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Game of Kings

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If the smartphone wars are the patent world’s nuclear conflicts, then the mass portfolio auctions—where besieged telecommunications companies or the like try to tempt modern giants such as Google or Apple with their accumulated patent holdings—are its arms race. Yet all is not prosperous in the patent Cold War. We note that struggling Kodak seems...

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Joinder By Any Other Name…

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As discussed before, multi–defendant cases persisted even after patent reform. However, the Federal Circuit has recently deemed the practice of joining multiple unrelated defendants in one case merely by alleging that they infringe the same patent unacceptable even for cases filed prior to the America Invents Act. But that appears to be only part of the story....

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Deposition Do’s and Don’t’s: Pick Your Poison Apple

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A grim tale for a Friday, and a reminder of the dangers litigation counsel risks in terminating a deposition without firm legal support: Patent plaintiff VirnetX was deposing an Apple engineer asking him to compare a patent application on which he is named as a co–inventor with the patent asserted by VirnetX against Apple in...

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Another Not–So Exceptional Case: Attorneys’ Fees, Objective Tests, and Appellate Review

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On the heels of our discussion of the proposed SHIELD Act that if enacted would make it easier for prevailing defendants in computer software or hardware cases to obtain an award of fees and costs comes the latest Federal Circuit opinion demonstrating how difficult it is to meet the current “exceptional case” standard for fee–shifting...

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Patent Troll Reform?

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The Electronic Frontier Foundation has published the text of the awkwardly named Saving High–Tech Innovators from Egregious Legal Disputes Act of 2012 a/k/a the SHIELD Act, introduced earlier this week by Reps. DeFazio (D–Oregon) and Chaffetz (R–Utah). The bill would add a new provision to the patent laws covering the recovery of litigation costs for...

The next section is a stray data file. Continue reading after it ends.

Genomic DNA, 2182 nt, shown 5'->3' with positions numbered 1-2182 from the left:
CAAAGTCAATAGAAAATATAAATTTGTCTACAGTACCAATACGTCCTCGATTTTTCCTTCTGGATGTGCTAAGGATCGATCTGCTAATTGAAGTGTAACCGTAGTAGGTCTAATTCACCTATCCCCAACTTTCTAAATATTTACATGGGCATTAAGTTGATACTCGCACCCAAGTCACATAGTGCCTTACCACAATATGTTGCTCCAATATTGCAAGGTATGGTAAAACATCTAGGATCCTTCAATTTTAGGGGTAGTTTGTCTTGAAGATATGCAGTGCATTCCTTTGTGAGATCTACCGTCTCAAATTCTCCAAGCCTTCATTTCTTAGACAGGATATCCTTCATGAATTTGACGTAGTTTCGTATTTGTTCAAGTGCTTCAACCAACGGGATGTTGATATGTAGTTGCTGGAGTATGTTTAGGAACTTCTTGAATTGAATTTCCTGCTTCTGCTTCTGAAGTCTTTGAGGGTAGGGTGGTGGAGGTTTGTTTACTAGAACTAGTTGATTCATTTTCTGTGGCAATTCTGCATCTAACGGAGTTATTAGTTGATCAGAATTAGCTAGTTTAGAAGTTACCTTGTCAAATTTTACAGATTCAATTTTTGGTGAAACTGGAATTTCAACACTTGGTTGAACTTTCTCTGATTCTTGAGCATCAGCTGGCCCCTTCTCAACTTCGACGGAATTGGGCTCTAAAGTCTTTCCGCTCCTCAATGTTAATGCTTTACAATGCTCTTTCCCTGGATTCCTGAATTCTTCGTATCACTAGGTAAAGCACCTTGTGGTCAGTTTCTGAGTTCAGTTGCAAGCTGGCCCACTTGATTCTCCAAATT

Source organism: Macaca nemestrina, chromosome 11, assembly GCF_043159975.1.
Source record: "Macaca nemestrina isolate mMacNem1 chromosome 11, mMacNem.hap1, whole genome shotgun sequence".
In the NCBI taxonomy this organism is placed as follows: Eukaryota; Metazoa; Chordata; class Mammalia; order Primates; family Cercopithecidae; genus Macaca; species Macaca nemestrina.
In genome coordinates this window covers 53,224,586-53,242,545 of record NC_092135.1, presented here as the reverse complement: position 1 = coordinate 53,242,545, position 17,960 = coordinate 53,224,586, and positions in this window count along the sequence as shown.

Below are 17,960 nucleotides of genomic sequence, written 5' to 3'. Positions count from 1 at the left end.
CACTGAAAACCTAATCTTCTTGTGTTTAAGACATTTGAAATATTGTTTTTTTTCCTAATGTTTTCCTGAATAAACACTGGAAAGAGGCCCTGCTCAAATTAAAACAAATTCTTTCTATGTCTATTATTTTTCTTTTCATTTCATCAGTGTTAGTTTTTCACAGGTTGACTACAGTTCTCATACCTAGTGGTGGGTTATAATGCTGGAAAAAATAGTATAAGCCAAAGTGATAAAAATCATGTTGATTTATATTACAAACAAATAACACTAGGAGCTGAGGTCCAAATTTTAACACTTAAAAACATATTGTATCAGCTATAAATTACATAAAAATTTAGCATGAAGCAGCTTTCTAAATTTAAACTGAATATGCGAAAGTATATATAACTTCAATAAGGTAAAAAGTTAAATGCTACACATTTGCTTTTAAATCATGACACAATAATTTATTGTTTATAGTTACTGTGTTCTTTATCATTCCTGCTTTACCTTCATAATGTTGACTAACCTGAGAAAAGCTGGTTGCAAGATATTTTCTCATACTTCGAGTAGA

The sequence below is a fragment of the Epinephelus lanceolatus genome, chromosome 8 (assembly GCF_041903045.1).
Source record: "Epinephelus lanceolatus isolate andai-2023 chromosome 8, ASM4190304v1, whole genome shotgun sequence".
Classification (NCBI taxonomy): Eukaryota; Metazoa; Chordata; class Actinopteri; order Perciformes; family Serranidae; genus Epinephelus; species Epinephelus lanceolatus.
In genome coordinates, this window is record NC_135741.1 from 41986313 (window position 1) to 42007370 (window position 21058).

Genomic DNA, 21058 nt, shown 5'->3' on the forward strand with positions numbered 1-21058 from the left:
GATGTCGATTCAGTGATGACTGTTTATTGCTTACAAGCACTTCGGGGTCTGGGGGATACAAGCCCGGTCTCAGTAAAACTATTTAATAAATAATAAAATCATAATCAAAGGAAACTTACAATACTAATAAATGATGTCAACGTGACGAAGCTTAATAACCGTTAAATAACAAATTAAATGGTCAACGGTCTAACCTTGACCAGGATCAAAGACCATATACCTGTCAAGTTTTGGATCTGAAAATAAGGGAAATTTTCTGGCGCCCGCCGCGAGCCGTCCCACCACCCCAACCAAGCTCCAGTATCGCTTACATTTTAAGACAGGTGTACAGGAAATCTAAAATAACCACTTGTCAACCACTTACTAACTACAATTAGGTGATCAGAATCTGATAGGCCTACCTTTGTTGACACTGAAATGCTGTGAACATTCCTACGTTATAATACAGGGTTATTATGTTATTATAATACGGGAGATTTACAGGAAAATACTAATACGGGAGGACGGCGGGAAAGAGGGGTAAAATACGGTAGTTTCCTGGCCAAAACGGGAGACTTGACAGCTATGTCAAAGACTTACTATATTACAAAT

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A Minor Observation on a Topic of Minor Interest

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Judge Davis—somewhat of a household name to those who practice in the Eastern District of Texas—has issued a number of new standing orders regarding his courtroom and case management procedures. We make one comment on a seemingly–mundane and unobjectionable order, relating to motions for extension of time to answer, excerpted here in relevant part: “The...

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Summertime And The Living Is Easy…

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First, while a bit belated, we’d like to thank our readers for IPWise’s recent milestone, crossing the page–view threshold into five–digit territory. To our regular subscribers as well as those of you who stumbled upon a post you enjoyed on our site—thanks for reading. Second, in honor of the Summer Games, we take a break...

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Let’s Be Reasonable About Reasonable Royalties

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In the absence of lost profits, patent infringement damages are generally measured by a “reasonable royalty,” which is in turn calculated through a “hypothetical negotiation” between the patent–owner and the infringer. As the Federal Circuit wrote way back in 1988, “The methodology encompasses fantasy and flexibility; fantasy because it requires a court to imagine what...

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Unified Message from the Trial Court: Get to the Point Quicker (and Cheaper)

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In the long dance of patent litigation, plaintiffs often try to assert as many claims of as many patents as they can in order to increase the workload (and headaches) for the defendants. By the same token, the defendants often try to respond in kind by identifying as many conceivable potential invalidating prior art references...

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Manifestly Evident Divide Within The Federal Circuit Over Patent Eligibility

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In an important opinion, an increasingly divided Federal Circuit Court of Appeals has once again addressed the delicate question of when the use of a computer renders an otherwise abstract idea patentable. As with other recent cases in this area, this opinion is as noteworthy for the division among the judges of the court as...

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